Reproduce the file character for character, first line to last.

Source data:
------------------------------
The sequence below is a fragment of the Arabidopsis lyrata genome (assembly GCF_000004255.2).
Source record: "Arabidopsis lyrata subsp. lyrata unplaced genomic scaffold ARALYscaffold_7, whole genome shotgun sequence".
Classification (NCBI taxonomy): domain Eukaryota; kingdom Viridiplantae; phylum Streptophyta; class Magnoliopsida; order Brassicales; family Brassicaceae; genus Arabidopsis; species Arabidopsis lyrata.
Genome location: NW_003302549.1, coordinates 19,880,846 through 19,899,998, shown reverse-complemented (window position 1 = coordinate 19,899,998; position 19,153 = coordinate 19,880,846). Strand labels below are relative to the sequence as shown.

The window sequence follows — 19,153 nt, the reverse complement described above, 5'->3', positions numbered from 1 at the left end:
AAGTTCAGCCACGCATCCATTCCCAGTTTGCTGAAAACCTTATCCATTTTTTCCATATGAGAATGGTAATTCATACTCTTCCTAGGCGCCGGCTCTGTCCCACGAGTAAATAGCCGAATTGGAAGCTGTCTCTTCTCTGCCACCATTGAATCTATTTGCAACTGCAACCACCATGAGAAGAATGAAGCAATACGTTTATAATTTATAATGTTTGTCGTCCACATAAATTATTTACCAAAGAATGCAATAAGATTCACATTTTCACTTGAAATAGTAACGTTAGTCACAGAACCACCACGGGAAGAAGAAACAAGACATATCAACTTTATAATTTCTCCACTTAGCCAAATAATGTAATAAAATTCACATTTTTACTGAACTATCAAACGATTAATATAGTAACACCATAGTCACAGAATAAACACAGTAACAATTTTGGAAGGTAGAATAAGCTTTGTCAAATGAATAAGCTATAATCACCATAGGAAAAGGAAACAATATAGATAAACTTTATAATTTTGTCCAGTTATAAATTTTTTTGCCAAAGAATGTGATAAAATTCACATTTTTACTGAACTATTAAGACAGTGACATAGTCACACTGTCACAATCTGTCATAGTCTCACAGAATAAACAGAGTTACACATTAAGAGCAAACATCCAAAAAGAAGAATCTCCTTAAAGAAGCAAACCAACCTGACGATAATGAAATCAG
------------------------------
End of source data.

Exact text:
The sequence below is a fragment of the Arabidopsis lyrata genome (assembly GCF_000004255.2).
Source record: "Arabidopsis lyrata subsp. lyrata unplaced genomic scaffold ARALYscaffold_7, whole genome shotgun sequence".
Classification (NCBI taxonomy): domain Eukaryota; kingdom Viridiplantae; phylum Streptophyta; class Magnoliopsida; order Brassicales; family Brassicaceae; genus Arabidopsis; species Arabidopsis lyrata.
Genome location: NW_003302549.1, coordinates 19,880,846 through 19,899,998, shown reverse-complemented (window position 1 = coordinate 19,899,998; position 19,153 = coordinate 19,880,846). Strand labels below are relative to the sequence as shown.

The window sequence follows — 19,153 nt, the reverse complement described above, 5'->3', positions numbered from 1 at the left end:
AAGTTCAGCCACGCATCCATTCCCAGTTTGCTGAAAACCTTATCCATTTTTTCCATATGAGAATGGTAATTCATACTCTTCCTAGGCGCCGGCTCTGTCCCACGAGTAAATAGCCGAATTGGAAGCTGTCTCTTCTCTGCCACCATTGAATCTATTTGCAACTGCAACCACCATGAGAAGAATGAAGCAATACGTTTATAATTTATAATGTTTGTCGTCCACATAAATTATTTACCAAAGAATGCAATAAGATTCACATTTTCACTTGAAATAGTAACGTTAGTCACAGAACCACCACGGGAAGAAGAAACAAGACATATCAACTTTATAATTTCTCCACTTAGCCAAATAATGTAATAAAATTCACATTTTTACTGAACTATCAAACGATTAATATAGTAACACCATAGTCACAGAATAAACACAGTAACAATTTTGGAAGGTAGAATAAGCTTTGTCAAATGAATAAGCTATAATCACCATAGGAAAAGGAAACAATATAGATAAACTTTATAATTTTGTCCAGTTATAAATTTTTTTGCCAAAGAATGTGATAAAATTCACATTTTTACTGAACTATTAAGACAGTGACATAGTCACACTGTCACAATCTGTCATAGTCTCACAGAATAAACAGAGTTACACATTAAGAGCAAACATCCAAAAAGAAGAATCTCCTTAAAGAAGCAAACCAACCTGACGATAATGAAATCAG